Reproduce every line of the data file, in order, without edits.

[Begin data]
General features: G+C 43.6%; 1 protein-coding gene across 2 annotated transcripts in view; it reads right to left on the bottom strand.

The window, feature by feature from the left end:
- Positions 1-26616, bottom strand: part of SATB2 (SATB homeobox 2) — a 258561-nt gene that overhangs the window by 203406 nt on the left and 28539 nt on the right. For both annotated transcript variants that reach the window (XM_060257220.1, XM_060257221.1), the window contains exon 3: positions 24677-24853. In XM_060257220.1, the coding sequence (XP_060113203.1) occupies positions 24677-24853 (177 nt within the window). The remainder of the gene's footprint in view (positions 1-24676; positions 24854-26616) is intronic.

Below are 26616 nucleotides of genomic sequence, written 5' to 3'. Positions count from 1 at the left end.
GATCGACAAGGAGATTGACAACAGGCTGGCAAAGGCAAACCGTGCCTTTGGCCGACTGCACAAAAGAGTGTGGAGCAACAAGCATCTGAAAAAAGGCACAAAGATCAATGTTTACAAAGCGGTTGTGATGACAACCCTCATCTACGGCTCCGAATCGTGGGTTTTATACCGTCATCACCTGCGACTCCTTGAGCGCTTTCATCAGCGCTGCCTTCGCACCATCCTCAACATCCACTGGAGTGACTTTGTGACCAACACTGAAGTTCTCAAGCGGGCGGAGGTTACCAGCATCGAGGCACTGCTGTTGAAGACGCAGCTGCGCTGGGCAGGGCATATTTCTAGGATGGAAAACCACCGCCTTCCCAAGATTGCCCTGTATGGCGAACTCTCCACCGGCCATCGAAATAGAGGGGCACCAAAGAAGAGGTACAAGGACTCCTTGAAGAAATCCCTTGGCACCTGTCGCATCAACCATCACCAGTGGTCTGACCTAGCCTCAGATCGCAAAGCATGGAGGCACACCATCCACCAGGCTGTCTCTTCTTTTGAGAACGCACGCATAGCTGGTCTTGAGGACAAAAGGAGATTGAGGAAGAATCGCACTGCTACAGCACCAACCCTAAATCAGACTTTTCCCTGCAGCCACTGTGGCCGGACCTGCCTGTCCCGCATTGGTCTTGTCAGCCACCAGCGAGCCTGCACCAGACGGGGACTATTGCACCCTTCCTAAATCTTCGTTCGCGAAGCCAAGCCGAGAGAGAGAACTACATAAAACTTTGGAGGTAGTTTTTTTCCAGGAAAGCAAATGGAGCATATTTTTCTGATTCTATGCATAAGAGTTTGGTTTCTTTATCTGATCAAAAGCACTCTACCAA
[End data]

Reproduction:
General features: G+C 43.6%; 1 protein-coding gene across 2 annotated transcripts in view; it reads right to left on the bottom strand.

The window, feature by feature from the left end:
- Positions 1-26616, bottom strand: part of SATB2 (SATB homeobox 2) — a 258561-nt gene that overhangs the window by 203406 nt on the left and 28539 nt on the right. For both annotated transcript variants that reach the window (XM_060257220.1, XM_060257221.1), the window contains exon 3: positions 24677-24853. In XM_060257220.1, the coding sequence (XP_060113203.1) occupies positions 24677-24853 (177 nt within the window). The remainder of the gene's footprint in view (positions 1-24676; positions 24854-26616) is intronic.

Below are 26616 nucleotides of genomic sequence, written 5' to 3'. Positions count from 1 at the left end.
GATCGACAAGGAGATTGACAACAGGCTGGCAAAGGCAAACCGTGCCTTTGGCCGACTGCACAAAAGAGTGTGGAGCAACAAGCATCTGAAAAAAGGCACAAAGATCAATGTTTACAAAGCGGTTGTGATGACAACCCTCATCTACGGCTCCGAATCGTGGGTTTTATACCGTCATCACCTGCGACTCCTTGAGCGCTTTCATCAGCGCTGCCTTCGCACCATCCTCAACATCCACTGGAGTGACTTTGTGACCAACACTGAAGTTCTCAAGCGGGCGGAGGTTACCAGCATCGAGGCACTGCTGTTGAAGACGCAGCTGCGCTGGGCAGGGCATATTTCTAGGATGGAAAACCACCGCCTTCCCAAGATTGCCCTGTATGGCGAACTCTCCACCGGCCATCGAAATAGAGGGGCACCAAAGAAGAGGTACAAGGACTCCTTGAAGAAATCCCTTGGCACCTGTCGCATCAACCATCACCAGTGGTCTGACCTAGCCTCAGATCGCAAAGCATGGAGGCACACCATCCACCAGGCTGTCTCTTCTTTTGAGAACGCACGCATAGCTGGTCTTGAGGACAAAAGGAGATTGAGGAAGAATCGCACTGCTACAGCACCAACCCTAAATCAGACTTTTCCCTGCAGCCACTGTGGCCGGACCTGCCTGTCCCGCATTGGTCTTGTCAGCCACCAGCGAGCCTGCACCAGACGGGGACTATTGCACCCTTCCTAAATCTTCGTTCGCGAAGCCAAGCCGAGAGAGAGAACTACATAAAACTTTGGAGGTAGTTTTTTTCCAGGAAAGCAAATGGAGCATATTTTTCTGATTCTATGCATAAGAGTTTGGTTTCTTTATCTGATCAAAAGCACTCTACCAA